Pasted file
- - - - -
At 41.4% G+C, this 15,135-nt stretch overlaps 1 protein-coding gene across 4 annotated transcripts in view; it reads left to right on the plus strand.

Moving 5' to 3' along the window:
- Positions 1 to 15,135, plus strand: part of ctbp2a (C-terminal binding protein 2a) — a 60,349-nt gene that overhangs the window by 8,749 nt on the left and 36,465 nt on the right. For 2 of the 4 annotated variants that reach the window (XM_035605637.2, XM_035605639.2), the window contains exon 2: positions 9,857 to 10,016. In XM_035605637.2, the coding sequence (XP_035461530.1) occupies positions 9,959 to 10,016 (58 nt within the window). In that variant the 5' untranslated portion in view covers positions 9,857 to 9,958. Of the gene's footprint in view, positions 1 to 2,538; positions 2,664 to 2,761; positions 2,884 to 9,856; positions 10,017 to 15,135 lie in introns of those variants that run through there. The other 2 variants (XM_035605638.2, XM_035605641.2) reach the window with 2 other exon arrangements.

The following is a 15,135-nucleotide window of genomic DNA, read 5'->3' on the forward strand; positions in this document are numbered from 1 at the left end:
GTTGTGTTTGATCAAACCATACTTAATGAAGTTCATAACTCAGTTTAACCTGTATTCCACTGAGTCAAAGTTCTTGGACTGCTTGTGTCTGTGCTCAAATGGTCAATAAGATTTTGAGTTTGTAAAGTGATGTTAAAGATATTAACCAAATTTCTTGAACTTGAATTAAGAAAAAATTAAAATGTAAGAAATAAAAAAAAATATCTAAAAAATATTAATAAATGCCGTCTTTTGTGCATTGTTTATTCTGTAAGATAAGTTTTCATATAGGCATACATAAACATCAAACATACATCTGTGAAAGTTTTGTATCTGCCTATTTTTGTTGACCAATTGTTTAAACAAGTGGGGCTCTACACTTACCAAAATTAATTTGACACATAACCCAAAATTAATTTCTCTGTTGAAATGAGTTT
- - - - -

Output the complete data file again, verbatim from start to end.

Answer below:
At 41.4% G+C, this 15,135-nt stretch overlaps 1 protein-coding gene across 4 annotated transcripts in view; it reads left to right on the plus strand.

Moving 5' to 3' along the window:
- Positions 1 to 15,135, plus strand: part of ctbp2a (C-terminal binding protein 2a) — a 60,349-nt gene that overhangs the window by 8,749 nt on the left and 36,465 nt on the right. For 2 of the 4 annotated variants that reach the window (XM_035605637.2, XM_035605639.2), the window contains exon 2: positions 9,857 to 10,016. In XM_035605637.2, the coding sequence (XP_035461530.1) occupies positions 9,959 to 10,016 (58 nt within the window). In that variant the 5' untranslated portion in view covers positions 9,857 to 9,958. Of the gene's footprint in view, positions 1 to 2,538; positions 2,664 to 2,761; positions 2,884 to 9,856; positions 10,017 to 15,135 lie in introns of those variants that run through there. The other 2 variants (XM_035605638.2, XM_035605641.2) reach the window with 2 other exon arrangements.

The following is a 15,135-nucleotide window of genomic DNA, read 5'->3' on the forward strand; positions in this document are numbered from 1 at the left end:
GTTGTGTTTGATCAAACCATACTTAATGAAGTTCATAACTCAGTTTAACCTGTATTCCACTGAGTCAAAGTTCTTGGACTGCTTGTGTCTGTGCTCAAATGGTCAATAAGATTTTGAGTTTGTAAAGTGATGTTAAAGATATTAACCAAATTTCTTGAACTTGAATTAAGAAAAAATTAAAATGTAAGAAATAAAAAAAAATATCTAAAAAATATTAATAAATGCCGTCTTTTGTGCATTGTTTATTCTGTAAGATAAGTTTTCATATAGGCATACATAAACATCAAACATACATCTGTGAAAGTTTTGTATCTGCCTATTTTTGTTGACCAATTGTTTAAACAAGTGGGGCTCTACACTTACCAAAATTAATTTGACACATAACCCAAAATTAATTTCTCTGTTGAAATGAGTTT